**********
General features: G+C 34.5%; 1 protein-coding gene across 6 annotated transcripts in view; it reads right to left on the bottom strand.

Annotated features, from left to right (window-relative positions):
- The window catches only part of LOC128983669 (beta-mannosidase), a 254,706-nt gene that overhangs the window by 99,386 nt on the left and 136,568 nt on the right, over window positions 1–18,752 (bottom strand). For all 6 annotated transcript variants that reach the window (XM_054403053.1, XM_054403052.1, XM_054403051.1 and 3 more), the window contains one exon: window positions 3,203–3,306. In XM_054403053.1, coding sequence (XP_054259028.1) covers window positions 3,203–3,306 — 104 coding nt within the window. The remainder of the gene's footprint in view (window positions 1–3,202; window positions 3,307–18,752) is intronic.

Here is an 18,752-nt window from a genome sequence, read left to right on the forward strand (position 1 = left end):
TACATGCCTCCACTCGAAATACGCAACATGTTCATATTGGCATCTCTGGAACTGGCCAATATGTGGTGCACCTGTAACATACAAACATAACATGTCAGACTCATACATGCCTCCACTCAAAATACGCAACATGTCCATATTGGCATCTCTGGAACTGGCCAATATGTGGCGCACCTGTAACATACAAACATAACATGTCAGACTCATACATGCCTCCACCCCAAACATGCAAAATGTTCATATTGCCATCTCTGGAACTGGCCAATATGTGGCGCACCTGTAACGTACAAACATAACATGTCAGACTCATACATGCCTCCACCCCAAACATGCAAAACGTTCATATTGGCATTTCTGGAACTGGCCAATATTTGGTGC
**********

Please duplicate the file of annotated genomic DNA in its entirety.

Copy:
General features: G+C 34.5%; 1 protein-coding gene across 6 annotated transcripts in view; it reads right to left on the bottom strand.

Annotated features, from left to right (window-relative positions):
- The window catches only part of LOC128983669 (beta-mannosidase), a 254,706-nt gene that overhangs the window by 99,386 nt on the left and 136,568 nt on the right, over window positions 1–18,752 (bottom strand). For all 6 annotated transcript variants that reach the window (XM_054403053.1, XM_054403052.1, XM_054403051.1 and 3 more), the window contains one exon: window positions 3,203–3,306. In XM_054403053.1, coding sequence (XP_054259028.1) covers window positions 3,203–3,306 — 104 coding nt within the window. The remainder of the gene's footprint in view (window positions 1–3,202; window positions 3,307–18,752) is intronic.

Here is an 18,752-nt window from a genome sequence, read left to right on the forward strand (position 1 = left end):
TACATGCCTCCACTCGAAATACGCAACATGTTCATATTGGCATCTCTGGAACTGGCCAATATGTGGTGCACCTGTAACATACAAACATAACATGTCAGACTCATACATGCCTCCACTCAAAATACGCAACATGTCCATATTGGCATCTCTGGAACTGGCCAATATGTGGCGCACCTGTAACATACAAACATAACATGTCAGACTCATACATGCCTCCACCCCAAACATGCAAAATGTTCATATTGCCATCTCTGGAACTGGCCAATATGTGGCGCACCTGTAACGTACAAACATAACATGTCAGACTCATACATGCCTCCACCCCAAACATGCAAAACGTTCATATTGGCATTTCTGGAACTGGCCAATATTTGGTGC